“Gulf War Veterans’ Medically Unexplained Illnesses”

The VA Denied my Gulf War Syndrome Claim. What do I do?

Operation Desert Shield and Desert Storm lasted a little over six months, from August 1990 to February 1991.

The continued Global War on Terrorism (GWOT) has kept our service members in the Middle Eastern Theater of Operations (Southwest Asia) since early 2003.

As a result, for VA benefits eligibility purposes, the Gulf War period is still in effect. This means that anyone who served on active duty from August 2, 1990, to present is considered a Gulf War Veteran.

Our Gulf War service members were exposed to depleted uranium, toxic gases and chemicals from burning Kuwaiti oilfields, and nerve agents from destroyed Iraqi weapons bunkers. They were also exposed to infectious diseases and any number of vaccines.

That exposure has long-term effects, and some of the effects don’t show up for years after.

As a result, many Gulf War veterans have suffered for years with otherwise unexplained health problems that the VA is just now starting to admit were caused by military service.

People often call it “Gulf War Syndrome.” The VA calls it–

VA defines it as : A prominent condition affecting Gulf War Veterans is a cluster of medically unexplained chronic symptoms that can include fatigue, headaches, joint pain, indigestion, insomnia, dizziness, respiratory disorders, and memory problems.

The VA presumes you have Gulf War Syndrome if you served on active duty in theater and have one of the following:

  • Chronic Fatigue Syndrome, a condition of long-term and severe fatigue that is not relieved by rest and is not directly caused by other conditions.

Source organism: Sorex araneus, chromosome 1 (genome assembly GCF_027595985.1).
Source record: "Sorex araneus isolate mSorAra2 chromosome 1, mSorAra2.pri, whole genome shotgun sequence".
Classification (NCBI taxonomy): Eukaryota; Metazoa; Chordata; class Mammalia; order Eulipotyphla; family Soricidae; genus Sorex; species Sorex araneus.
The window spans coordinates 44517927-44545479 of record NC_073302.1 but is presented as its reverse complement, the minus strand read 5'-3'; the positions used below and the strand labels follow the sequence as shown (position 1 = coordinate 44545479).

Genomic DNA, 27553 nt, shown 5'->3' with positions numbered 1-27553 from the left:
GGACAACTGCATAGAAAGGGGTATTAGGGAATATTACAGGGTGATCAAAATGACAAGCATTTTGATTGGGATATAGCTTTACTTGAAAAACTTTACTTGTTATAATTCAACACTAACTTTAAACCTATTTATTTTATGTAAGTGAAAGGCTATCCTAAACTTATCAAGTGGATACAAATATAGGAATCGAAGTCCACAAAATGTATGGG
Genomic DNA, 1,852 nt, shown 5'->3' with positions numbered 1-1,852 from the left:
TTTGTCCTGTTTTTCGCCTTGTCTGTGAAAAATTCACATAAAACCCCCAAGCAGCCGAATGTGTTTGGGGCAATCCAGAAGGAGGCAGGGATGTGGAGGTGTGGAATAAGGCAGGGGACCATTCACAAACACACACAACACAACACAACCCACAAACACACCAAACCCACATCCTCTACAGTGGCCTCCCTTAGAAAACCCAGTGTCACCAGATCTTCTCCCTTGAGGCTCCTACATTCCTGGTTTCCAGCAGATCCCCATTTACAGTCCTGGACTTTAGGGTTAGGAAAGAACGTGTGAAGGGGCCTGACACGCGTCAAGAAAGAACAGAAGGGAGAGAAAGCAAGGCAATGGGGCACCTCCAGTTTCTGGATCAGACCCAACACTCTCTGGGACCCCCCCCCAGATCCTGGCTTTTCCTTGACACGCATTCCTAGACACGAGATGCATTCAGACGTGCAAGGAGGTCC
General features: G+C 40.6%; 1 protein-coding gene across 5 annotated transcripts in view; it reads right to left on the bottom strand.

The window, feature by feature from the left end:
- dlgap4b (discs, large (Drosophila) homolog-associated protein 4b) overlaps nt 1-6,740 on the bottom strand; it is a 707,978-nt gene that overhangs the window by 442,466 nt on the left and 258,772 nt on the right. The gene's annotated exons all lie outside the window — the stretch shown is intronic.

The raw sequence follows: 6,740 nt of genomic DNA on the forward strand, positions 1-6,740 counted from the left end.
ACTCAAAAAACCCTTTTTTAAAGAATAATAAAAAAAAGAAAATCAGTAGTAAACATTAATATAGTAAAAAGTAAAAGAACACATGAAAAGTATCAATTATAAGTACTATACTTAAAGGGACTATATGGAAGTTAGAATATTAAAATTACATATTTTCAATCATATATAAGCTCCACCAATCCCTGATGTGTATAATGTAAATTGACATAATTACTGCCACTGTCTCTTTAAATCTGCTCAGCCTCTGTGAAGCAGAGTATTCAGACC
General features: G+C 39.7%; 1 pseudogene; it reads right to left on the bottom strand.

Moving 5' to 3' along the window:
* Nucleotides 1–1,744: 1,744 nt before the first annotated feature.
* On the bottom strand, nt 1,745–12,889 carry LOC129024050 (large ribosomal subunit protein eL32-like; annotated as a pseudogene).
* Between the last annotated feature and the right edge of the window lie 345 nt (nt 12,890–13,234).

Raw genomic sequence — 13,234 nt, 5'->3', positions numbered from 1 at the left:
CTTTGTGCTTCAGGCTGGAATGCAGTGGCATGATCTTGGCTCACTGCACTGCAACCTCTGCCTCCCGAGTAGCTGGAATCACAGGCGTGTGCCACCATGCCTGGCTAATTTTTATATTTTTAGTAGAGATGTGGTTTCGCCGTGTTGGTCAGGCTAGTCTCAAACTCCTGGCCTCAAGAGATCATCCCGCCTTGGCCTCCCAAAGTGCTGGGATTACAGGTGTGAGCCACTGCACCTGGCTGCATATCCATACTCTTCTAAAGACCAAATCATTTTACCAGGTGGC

• Fibromyalgia, a condition characterized by widespread muscle pain. Other symptoms may include insomnia, morning stiffness, headache, and memory problems.
  • Functional gastrointestinal disorders, a group of conditions marked by chronic or recurrent symptoms related to any part of the gastrointestinal tract. Functional condition refers to an abnormal function of an organ, without a structural alteration in the tissues. Examples include irritable bowel syndrome (IBS), functional dyspepsia, and functional abdominal pain syndrome.
  • Certain Infectious Diseases
  • Amyotrophic lateral sclerosis (ALS) (For any veteran who served 90 or more consecutive days of active duty)
  • Undiagnosed illnesses with symptoms that may include but are not limited to: abnormal weight loss, fatigue, cardiovascular disease, muscle and joint pain, headache, menstrual disorders, neurological and psychological problems, skin conditions, respiratory disorders, and sleep disturbances.

But even if you don’t have one of these “presumptive” conditions, you can still prove to the VA that your chronic illness is a result of your service in the first gulf war, and you may be eligible for disability benefits if you succeed in your claim.

How does the VA Handle Gulf War Syndrome Claims?

In short–not well. Recent outside investigations and internal audits indicate the VA denies Gulf War Syndrome claims at rates two to three times higher than other claims. At some VA regional offices, the denial rate for Gulf War Syndrome is extremely high. Albuquerque, New Mexico’s Gulf War Syndrome Claim denial rate was recently reported as over 92%.

The VA has admitted that this is in part because many of the VA’s own claims processors have not taken the VA’s own course on recognizing Gulf War Syndrome symptoms. The VA plans to have its claims processors trained soon. But in the mean time, the VA keeps denying veterans’ claims.

The process for a Gulf War Syndrome claim is essentially the same as the process for any other Veterans Affairs Disability Benefits claim. But there are two important differences. One is the fact that certain conditions are presumed to be service-connected disabilities (discussed earlier in this post). Second is the VA’s requirement that you have an exam by a VA physician for your claim. But other than that, the claims process is generally the same–confusing, long, and difficult.

I have Gulf War Syndrome. What Should I do?

If you have Gulf War Syndrome and served in or near the middle eastern theater of operations from August 2, 1990, to today, contact Holmes Law Firm to speak with our accredited VA disability attorney. We’ll evaluate your claim and case at no charge to you, and if we take you on as a client, there will be no fee unless we win your case and get you the benefits and back pay you deserve.

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